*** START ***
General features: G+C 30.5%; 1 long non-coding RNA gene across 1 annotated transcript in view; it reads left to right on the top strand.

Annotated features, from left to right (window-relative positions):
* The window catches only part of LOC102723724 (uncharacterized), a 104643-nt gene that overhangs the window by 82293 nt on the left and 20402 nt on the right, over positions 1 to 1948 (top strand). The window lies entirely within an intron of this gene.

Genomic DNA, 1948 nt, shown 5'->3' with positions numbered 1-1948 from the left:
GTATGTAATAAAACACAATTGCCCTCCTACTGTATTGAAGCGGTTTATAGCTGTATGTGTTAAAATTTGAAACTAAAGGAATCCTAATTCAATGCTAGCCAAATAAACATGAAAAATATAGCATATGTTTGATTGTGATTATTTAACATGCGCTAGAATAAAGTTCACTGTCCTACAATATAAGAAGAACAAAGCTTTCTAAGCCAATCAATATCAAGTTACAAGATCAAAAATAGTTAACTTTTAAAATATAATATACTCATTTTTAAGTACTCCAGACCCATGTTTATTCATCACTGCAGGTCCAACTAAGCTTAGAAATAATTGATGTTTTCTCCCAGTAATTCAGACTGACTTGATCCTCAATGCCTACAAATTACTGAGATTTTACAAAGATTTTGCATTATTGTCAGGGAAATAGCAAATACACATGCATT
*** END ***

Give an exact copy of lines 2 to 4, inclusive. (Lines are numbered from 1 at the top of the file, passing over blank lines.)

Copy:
Annotated features, from left to right (window-relative positions):
* The window catches only part of LOC102723724 (uncharacterized), a 104643-nt gene that overhangs the window by 82293 nt on the left and 20402 nt on the right, over positions 1 to 1948 (top strand). The window lies entirely within an intron of this gene.

Genomic DNA, 1948 nt, shown 5'->3' with positions numbered 1-1948 from the left: